June 25, 2007
The Innocents (1961)
Among the many works of Gothic fiction that came up during the revival of the genre in the 1880s, Henry James' classic ghost story, "The Turn of the Screw", is certainly one of the most intriguing and fascinating of all. The reasons for this are many, but one of the most important has been the ambiguous way James uses his ghosts to explore the psychological issues of his characters. This ambiguity has led to countless debates about the nature of the plot, as the way James wrote the story has allowed many different interpretations about it over the years. Obviously, this has resulted in the fact that most of the many adaptations to other media that have been done about the novel presents a different way to see the story. Fortunately, the 1961 movie, "The Innocents", is somewhat an exception, as this masterpiece of 60s Gothic horror manages to keep the seductive ambiguity of the novel.
In "The Innocents", Deborah Kerr plays Miss Giddens, a young and unexperienced governess hired by a wealthy man (Michael Redgrave) to work at his country home and take care of his nice and nephew, as he is unable (and has no interest in) to take care of the two orphaned children. After her arrival, she meets Mrs. Grose (Megs Jenkins), the housekeeper, and Flora (Pamela Franklin), the young child now under her care. Everything seems to be working perfectly until she receives the notice that the other kid, Miles (Martin Stephens), has been expelled from his school. After Miles returns from school, Miss Giddens will begin to experience strange events around the house, hearing and seeing eerie apparitions that make her suspect that the house is haunted. The strange behavior of the two children will only increase her suspicion that someone or something wants to take control of the innocents.
Following Henry James' short story in a very faithful way, the screenplay by William Archibald and Truman Capote manages to capture the exact same atmosphere of ambiguity and paranoia that impregnates the pages of James' classic novella. In fact, one could say that the writers take the story's ambiguity one step beyond as they joyfully play with every element the story has to offer: supernatural horror, psychological drama, and even a subtle yet strong nod to the voluptuous sensuality of Victorian sexual repression. The plot twists and turns as the story unfolds, toying with every possible explanation for the strange events that are taking place, but never giving too many clues, wisely keeping all the mystery and suspense till the very last moment. Finally, the superb development of the characters is another element that makes this movie one of the most powerful tales of horror ever put on film.
Two years after directing the internationally acclaimed "Room at the Top", director Jack Clayton once again shows off his talents to transform literary works into classy films that remain faithful to the essence of their sources. Focusing entirely on Miss Giddens and the two children, Clayton stays in line with the ambiguous tone of the script, creating a claustrophobic character-driven horror based almost entirely on suggestion, leaving to the audience's imagination the nature of the haunting and the source of the those unspeakable horrors that seem to take place in the house. And of course, the star of Clayton's masterpiece is without a doubt the impressive work done by cinematographer Freddie Francis, who using black-and-white photography creates an ominous atmosphere of dread that's frightening in all its beauty.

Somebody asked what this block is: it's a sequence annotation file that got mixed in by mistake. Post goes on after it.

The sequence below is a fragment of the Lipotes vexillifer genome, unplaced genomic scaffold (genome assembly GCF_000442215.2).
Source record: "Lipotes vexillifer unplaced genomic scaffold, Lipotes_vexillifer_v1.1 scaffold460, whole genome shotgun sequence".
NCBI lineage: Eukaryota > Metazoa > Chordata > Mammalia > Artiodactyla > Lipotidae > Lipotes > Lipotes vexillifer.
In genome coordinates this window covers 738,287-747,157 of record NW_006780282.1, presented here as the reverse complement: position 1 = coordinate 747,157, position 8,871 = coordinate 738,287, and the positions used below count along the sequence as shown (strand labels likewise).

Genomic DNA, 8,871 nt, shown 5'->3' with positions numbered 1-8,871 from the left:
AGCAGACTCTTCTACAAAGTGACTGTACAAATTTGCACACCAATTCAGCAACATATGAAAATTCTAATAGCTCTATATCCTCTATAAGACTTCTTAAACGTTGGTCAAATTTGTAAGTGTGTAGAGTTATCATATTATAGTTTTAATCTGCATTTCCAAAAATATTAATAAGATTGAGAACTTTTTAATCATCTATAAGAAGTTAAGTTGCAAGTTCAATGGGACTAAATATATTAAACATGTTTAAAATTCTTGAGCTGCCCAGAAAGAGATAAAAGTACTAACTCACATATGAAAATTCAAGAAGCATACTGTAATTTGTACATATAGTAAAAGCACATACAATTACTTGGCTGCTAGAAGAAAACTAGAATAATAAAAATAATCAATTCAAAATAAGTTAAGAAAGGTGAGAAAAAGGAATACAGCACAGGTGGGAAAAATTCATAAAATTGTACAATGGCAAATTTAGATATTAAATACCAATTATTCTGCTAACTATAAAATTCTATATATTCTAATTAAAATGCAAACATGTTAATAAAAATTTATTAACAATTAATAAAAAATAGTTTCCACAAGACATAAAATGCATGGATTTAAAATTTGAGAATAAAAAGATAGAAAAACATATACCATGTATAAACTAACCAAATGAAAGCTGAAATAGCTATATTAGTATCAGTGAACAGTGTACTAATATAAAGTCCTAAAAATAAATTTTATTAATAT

While Francis's cinematography is definitely a highlight of the film, "The Innocents" wouldn't be the same without the remarkable performances done by its cast. Deborah Kerr's acting as Miss Giddens is a powerful dramatic Tour De Force as she literally becomes her character, transmitting that subtle mix of naiveté and repressed sensuality that fits perfectly her character, and one can truly sympathize with her as she descends into a spiral of fear and paranoia. As the innocents of the title, Martin Stephens and Pamela Franklin are perfect in their performances, and one wonders how they could achieve the maturity to play their roles. Stephens is specially a joy to watch, as he can go from playful child to sinister figure in a frighteningly natural way. Finally, Megs Jenkins adds her talents as Mrs. Grose, making an excellent performance in a role that easily could had become a caricature.
As Robert Wise's "The Haunting" would do a couple of years later, "The Innocents" is a movie that bases its impact in the power of its ominous dark atmosphere and in the ambiguity of its script, and it is probably this last element what may also be its main flaw. Well, not exactly a flaw, but certainly something that won't be everyone's cup of tea. What I mean is that since the movie takes on many different interpretations to what is going on with the children, modern audiences may feel that the movie doesn't give enough answers to the questions it poses. However, that's precisely where the magic of "The Innocents" is, as like Henry James' novella does, this allows a wide range of possible interpretations to its ambiguous plot. Wheter this is a flaw or a virtue depends entirely on the viewer, and personally I think that this is one of the film's strongest points.
The fact that some consider the film too vague while others think of it as too biased towards a single explanation, is simply a testament of how intriguing and fascinating the movie still is more than 40 years after its release. Creepy and atmospheric, "The Innocents" is also a powerful display of the best talents the British film industry had to offer in the 60s. With its excellent cinematography and wonderful acting, "The Innocents" is simply a masterpiece of Gothic horror that easily ranks among the best horror movies ever made. Fans of ghost stories, this is a definitive "must-see".